She wasn’t an artist but she had, and still has, an endless love for animals that inspired her to paint colorful and realistic portraits of pets.
Katlyn Knifley was first inspired to paint a picture of a family member’s dog and what started as just a creative gift idea, has evolved into a successful side business for the Adair native.
“I decided to do this as a surprise for my aunt and I had never painted before but my first one turned out pretty good,” says Knifley. “When I posted a photo of it on Facebook, everyone started messaging me and asking me to paint their pets and that is how this all got started.”
Knifley started doing pet portraits in late 2017 and she estimates that she has completed around 50 portraits now. She completes each portrait with just a canvas, some paint, and a few paintbrushes. She uses references provided by her customers to capture a unique and accurate likeness of the animals she paints.
“Primarily, I’ve been doing dog paintings because I feel that is what I’m best at now but I hope to be able to expand and do other things like cats and horses,” says Knifley.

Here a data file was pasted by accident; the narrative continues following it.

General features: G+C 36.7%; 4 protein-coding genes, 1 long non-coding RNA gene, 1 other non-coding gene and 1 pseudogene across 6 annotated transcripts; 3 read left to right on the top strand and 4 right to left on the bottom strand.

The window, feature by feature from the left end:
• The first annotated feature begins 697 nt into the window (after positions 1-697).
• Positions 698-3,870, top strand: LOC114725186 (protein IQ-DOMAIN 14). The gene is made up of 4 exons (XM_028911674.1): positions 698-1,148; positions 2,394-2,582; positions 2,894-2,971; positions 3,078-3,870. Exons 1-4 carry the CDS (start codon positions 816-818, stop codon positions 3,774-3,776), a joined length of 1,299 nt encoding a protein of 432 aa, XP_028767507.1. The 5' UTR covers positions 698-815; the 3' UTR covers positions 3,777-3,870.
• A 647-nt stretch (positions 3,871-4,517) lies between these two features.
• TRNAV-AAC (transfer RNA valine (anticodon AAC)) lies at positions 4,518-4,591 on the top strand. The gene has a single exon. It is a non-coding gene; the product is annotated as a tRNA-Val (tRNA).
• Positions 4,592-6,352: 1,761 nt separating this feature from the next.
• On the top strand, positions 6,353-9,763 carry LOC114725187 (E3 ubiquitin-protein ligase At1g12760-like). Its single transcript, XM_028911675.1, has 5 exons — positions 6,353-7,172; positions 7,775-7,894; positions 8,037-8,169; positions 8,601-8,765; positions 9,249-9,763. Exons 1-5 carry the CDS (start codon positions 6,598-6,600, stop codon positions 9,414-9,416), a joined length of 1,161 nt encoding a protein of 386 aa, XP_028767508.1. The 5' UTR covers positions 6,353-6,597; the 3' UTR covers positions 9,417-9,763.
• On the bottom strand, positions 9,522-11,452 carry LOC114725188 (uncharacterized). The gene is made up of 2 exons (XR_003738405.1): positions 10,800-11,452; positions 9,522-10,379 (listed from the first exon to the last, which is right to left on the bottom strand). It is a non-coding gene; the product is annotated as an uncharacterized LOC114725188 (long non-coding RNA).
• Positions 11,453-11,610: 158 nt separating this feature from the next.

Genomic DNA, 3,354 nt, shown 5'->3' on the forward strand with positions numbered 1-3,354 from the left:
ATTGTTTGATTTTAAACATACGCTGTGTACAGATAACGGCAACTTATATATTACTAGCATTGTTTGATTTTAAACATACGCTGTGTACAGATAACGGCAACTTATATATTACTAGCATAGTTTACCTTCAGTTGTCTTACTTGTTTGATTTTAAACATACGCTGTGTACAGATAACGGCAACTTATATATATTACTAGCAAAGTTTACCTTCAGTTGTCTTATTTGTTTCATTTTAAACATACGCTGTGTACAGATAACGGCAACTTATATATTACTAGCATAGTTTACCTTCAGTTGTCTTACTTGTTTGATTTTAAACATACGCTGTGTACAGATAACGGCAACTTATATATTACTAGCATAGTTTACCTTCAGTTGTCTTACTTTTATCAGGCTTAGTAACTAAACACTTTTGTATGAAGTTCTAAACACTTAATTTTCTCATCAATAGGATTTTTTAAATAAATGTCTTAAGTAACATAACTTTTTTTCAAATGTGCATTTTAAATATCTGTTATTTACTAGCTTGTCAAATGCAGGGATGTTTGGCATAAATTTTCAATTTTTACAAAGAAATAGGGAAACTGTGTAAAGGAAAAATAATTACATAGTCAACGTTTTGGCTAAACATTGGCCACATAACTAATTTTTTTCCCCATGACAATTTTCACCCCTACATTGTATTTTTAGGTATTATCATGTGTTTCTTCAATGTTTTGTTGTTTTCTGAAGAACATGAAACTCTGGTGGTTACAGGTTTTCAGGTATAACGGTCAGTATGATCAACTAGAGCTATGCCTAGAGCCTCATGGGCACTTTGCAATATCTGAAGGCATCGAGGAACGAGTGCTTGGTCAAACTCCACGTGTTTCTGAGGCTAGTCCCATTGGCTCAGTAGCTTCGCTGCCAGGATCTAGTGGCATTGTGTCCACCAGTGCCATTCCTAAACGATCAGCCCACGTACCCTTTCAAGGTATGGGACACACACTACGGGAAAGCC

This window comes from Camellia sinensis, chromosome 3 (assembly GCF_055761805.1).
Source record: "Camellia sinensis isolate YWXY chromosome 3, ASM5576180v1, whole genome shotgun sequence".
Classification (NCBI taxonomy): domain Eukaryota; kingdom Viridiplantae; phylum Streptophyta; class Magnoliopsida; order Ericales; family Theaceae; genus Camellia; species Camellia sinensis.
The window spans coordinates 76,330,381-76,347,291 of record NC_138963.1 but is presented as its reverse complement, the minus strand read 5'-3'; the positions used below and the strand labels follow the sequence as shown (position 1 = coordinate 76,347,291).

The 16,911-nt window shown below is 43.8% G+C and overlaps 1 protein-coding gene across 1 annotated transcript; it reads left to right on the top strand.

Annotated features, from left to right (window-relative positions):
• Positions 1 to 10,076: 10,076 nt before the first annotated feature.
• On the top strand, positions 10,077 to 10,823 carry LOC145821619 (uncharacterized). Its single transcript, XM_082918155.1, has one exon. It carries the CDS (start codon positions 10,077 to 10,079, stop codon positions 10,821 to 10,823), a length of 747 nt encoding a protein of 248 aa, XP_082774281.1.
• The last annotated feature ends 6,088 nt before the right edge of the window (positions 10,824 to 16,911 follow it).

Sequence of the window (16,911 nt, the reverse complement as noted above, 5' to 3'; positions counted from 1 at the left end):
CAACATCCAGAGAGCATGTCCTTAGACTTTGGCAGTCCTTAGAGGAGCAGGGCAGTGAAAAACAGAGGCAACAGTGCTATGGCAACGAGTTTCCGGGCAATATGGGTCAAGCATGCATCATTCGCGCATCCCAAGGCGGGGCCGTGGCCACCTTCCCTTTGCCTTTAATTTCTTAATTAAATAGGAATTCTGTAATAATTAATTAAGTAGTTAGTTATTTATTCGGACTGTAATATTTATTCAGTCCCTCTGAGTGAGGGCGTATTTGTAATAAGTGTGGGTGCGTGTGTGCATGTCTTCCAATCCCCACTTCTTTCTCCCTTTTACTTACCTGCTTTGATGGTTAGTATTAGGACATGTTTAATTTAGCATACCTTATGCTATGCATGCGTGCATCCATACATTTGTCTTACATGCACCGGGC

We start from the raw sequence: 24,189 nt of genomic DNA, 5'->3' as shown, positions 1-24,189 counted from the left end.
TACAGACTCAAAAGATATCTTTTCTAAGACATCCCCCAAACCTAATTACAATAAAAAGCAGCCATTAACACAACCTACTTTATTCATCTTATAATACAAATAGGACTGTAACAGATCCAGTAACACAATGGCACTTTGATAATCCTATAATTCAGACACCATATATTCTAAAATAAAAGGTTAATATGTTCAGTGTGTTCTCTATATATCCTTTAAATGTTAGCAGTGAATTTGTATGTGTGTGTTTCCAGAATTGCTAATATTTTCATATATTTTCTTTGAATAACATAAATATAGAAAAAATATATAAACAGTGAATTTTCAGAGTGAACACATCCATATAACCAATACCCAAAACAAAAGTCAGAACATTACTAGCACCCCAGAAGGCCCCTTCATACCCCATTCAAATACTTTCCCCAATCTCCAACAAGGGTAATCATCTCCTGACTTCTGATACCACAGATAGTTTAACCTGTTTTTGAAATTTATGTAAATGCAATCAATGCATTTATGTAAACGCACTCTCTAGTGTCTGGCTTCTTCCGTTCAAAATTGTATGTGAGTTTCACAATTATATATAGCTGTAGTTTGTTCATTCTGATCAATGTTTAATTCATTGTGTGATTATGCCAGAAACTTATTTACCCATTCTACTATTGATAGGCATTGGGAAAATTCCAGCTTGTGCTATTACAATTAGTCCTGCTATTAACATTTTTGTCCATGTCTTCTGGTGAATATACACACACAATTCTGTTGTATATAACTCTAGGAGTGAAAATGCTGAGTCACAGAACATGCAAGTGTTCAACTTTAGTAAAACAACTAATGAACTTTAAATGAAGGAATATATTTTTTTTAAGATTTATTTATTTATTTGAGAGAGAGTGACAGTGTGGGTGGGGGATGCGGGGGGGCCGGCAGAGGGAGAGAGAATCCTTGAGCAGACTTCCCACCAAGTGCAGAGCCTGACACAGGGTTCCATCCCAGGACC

The self-taught artist has done a little research, but she has relied mostly on intuition and by taking her time.
“When I first started it would take me eight hours or more to do a single painting, but now that I have a little more experience I’m able to finish them in four to five hours, sometimes more, it just depends.”
Knifley does the majority of her portraits on 11’ by 14’ canvases and charges $50 for a portrait. After buying the supplies and putting in the time, she doesn’t make much money, but she says she gains so much more.
“For me, this is something I want to keep doing because it’s fun and very therapeutic for me,” says Knifley. “It just feels like a calling and the happiness it brings people is the best part. I’ve had people cry and I can’t believe they love the paintings so much but people love their animals like family members.”
Knifley has pets of her own that she has painted including her pet pig Penelope. She hopes to finish another personal project in the near future of a large horse with a jockey, but she continues to receive dog portrait requests on a regular basis.
“I just want to thank everyone for their interest because it means so much to me to be able to do this for people and I appreciate everyone who reaches out to me,” says Knifley. “I’m not a professional and I’m still learning but I’m so happy to try to do whatever a customer wants.”
Knifley says that the biggest honor she gets is when someone asks her to paint a memorial portrait of a pet that has passed away.
“I get a lot of memorials and for me to be able to paint them and for the owners to be able to cherish them forever, it’s just awesome. The rest of the world just kind of shuts off when I paint and it’s such an honor to do this.”
Pet owners interested in getting their own portrait can contact Katlyn on Facebook or by phone at 270-250-2649.
By Adam Capps